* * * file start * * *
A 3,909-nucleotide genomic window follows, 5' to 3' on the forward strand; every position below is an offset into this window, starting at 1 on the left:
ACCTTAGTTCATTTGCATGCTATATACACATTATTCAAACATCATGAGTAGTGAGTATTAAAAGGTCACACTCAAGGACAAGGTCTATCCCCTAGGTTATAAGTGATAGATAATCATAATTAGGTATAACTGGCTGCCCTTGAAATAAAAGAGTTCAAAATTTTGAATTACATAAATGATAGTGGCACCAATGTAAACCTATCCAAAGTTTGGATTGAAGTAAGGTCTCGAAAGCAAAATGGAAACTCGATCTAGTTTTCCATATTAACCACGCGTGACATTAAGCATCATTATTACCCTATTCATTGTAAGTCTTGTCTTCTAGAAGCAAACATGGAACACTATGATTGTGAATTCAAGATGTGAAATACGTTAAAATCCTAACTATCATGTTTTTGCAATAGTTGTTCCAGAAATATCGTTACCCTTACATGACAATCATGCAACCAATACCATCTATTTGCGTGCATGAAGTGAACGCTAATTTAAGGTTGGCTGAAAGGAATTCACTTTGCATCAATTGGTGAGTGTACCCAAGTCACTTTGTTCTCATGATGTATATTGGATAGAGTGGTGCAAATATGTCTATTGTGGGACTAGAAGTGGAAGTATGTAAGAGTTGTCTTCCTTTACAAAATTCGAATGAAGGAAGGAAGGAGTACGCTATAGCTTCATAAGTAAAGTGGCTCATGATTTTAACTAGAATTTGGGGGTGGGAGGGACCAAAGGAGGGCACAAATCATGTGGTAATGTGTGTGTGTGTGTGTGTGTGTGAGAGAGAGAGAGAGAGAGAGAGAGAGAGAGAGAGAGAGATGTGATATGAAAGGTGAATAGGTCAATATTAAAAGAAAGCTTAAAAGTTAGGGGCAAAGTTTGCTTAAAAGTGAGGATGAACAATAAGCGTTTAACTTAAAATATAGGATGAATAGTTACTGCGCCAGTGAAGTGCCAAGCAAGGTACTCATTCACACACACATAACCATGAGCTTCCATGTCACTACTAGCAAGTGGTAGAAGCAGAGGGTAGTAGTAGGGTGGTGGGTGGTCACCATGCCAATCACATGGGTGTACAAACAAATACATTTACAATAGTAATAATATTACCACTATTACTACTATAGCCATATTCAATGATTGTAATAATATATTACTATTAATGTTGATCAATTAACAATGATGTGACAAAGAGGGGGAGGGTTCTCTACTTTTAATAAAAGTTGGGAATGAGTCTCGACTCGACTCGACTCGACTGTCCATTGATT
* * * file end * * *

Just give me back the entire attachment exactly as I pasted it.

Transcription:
A 3,909-nucleotide genomic window follows, 5' to 3' on the forward strand; every position below is an offset into this window, starting at 1 on the left:
ACCTTAGTTCATTTGCATGCTATATACACATTATTCAAACATCATGAGTAGTGAGTATTAAAAGGTCACACTCAAGGACAAGGTCTATCCCCTAGGTTATAAGTGATAGATAATCATAATTAGGTATAACTGGCTGCCCTTGAAATAAAAGAGTTCAAAATTTTGAATTACATAAATGATAGTGGCACCAATGTAAACCTATCCAAAGTTTGGATTGAAGTAAGGTCTCGAAAGCAAAATGGAAACTCGATCTAGTTTTCCATATTAACCACGCGTGACATTAAGCATCATTATTACCCTATTCATTGTAAGTCTTGTCTTCTAGAAGCAAACATGGAACACTATGATTGTGAATTCAAGATGTGAAATACGTTAAAATCCTAACTATCATGTTTTTGCAATAGTTGTTCCAGAAATATCGTTACCCTTACATGACAATCATGCAACCAATACCATCTATTTGCGTGCATGAAGTGAACGCTAATTTAAGGTTGGCTGAAAGGAATTCACTTTGCATCAATTGGTGAGTGTACCCAAGTCACTTTGTTCTCATGATGTATATTGGATAGAGTGGTGCAAATATGTCTATTGTGGGACTAGAAGTGGAAGTATGTAAGAGTTGTCTTCCTTTACAAAATTCGAATGAAGGAAGGAAGGAGTACGCTATAGCTTCATAAGTAAAGTGGCTCATGATTTTAACTAGAATTTGGGGGTGGGAGGGACCAAAGGAGGGCACAAATCATGTGGTAATGTGTGTGTGTGTGTGTGTGTGTGAGAGAGAGAGAGAGAGAGAGAGAGAGAGAGAGAGAGAGATGTGATATGAAAGGTGAATAGGTCAATATTAAAAGAAAGCTTAAAAGTTAGGGGCAAAGTTTGCTTAAAAGTGAGGATGAACAATAAGCGTTTAACTTAAAATATAGGATGAATAGTTACTGCGCCAGTGAAGTGCCAAGCAAGGTACTCATTCACACACACATAACCATGAGCTTCCATGTCACTACTAGCAAGTGGTAGAAGCAGAGGGTAGTAGTAGGGTGGTGGGTGGTCACCATGCCAATCACATGGGTGTACAAACAAATACATTTACAATAGTAATAATATTACCACTATTACTACTATAGCCATATTCAATGATTGTAATAATATATTACTATTAATGTTGATCAATTAACAATGATGTGACAAAGAGGGGGAGGGTTCTCTACTTTTAATAAAAGTTGGGAATGAGTCTCGACTCGACTCGACTCGACTGTCCATTGATT